The demon of retribution drags the demon of isolation around the corner of the foyer and into the living room, where the woman stands staring in his direction. Her eyes are open wide, a look of fear in her face. Mason raises an empty palm, holding it out to her, trying to tell her to be still, to be quiet, to not be afraid.

The man’s vocal chords vibrate against Mason’s fingertips as he calls out to his wife. “Dial 911. Call the police.” Her phone is in her hand, the light of the screen illuminating her face, contrasting it against the darkened room. Before she can press a number, she sees Mason’s changing expression as he stares at her. His shoulders seem to drop, his demeanor softening. She doesn’t understand, until she catches her own reflection in the mirror behind him.

Both hand and phone lower to her side; the light twisting around with the motion but still reflecting against her face. She begins to cry, each tear weaving a path among the bruises and scars in the mirror. They mix with the blood as they pass her nostrils, the combination stinging the split in her lip.

In our own minds we all see a vision of the person we believe ourselves to be. In the mirror the woman finally puts denial aside, to face the woman she had actually become.

For long moments, she faces the reflection that for years she had refused to make eye contact with. Her eye is so black and swollen it reminds her of the eye patch from a pirate costume she had worn last Halloween. She suddenly remembers that a black eye a year ago was why she chose that costume in the first place. She’s had black eyes for so long they have become normal, almost unnoticed, except to cover them with makeup so no one else will see.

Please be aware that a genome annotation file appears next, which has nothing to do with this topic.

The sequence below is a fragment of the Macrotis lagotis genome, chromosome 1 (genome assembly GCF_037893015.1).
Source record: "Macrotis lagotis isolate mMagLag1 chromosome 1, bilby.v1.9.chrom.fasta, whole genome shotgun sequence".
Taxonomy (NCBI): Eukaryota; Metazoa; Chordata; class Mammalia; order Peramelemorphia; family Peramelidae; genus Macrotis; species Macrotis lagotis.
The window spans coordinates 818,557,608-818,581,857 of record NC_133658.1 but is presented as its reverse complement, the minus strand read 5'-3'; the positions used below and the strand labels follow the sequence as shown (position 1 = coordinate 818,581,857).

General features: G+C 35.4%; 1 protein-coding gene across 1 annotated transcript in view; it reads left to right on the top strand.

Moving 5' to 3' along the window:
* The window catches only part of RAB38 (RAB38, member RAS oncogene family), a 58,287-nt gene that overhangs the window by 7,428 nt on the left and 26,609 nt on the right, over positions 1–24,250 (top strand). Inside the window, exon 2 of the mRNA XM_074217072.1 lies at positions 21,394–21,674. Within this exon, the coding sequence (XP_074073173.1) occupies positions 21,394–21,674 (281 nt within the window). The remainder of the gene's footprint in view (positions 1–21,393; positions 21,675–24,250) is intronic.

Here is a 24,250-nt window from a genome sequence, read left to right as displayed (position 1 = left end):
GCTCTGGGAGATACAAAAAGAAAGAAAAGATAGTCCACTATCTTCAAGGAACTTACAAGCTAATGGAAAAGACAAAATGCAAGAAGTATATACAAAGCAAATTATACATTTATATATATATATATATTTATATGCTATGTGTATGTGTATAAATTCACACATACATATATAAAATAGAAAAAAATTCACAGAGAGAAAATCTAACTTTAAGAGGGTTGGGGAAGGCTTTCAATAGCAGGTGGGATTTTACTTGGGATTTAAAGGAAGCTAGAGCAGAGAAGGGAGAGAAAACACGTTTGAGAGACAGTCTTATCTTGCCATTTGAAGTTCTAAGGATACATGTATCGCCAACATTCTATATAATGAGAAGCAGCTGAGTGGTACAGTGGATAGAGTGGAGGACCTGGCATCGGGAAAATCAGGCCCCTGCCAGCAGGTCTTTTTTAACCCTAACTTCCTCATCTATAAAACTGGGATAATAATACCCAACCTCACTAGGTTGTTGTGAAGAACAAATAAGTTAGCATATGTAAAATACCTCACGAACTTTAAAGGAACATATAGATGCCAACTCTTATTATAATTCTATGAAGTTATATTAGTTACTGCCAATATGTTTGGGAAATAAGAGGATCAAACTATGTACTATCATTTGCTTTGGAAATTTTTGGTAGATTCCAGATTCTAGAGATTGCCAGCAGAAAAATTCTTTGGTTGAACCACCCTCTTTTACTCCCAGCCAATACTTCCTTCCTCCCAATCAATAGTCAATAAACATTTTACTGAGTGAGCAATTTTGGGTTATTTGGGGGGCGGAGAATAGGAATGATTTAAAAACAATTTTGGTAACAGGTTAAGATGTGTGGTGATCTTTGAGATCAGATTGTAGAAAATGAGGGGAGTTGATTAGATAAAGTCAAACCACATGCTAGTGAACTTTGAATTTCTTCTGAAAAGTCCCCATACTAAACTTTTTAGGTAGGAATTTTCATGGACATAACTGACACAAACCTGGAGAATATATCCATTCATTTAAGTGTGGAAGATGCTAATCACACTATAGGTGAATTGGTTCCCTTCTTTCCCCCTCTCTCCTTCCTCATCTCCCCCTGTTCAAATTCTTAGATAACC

Her captor struggles in the grip of her liberator, drawing her attention away from herself. He is on his knees, the intruder still holding a death grip into his throat. “Call the police,” he commands again. Mason punches him in the face with such force one of his fingers breaks and a tooth flies across the room. Mason releases him and pulls his .45 from behind his back, telling the man not to move as he approaches the woman. Her fear returns and she hits the three numbers that will bring the police. She backs away slowly while the call connects. Mason shoves the .45 back into his waistband, lifts his hands slowly out to his sides, palms out.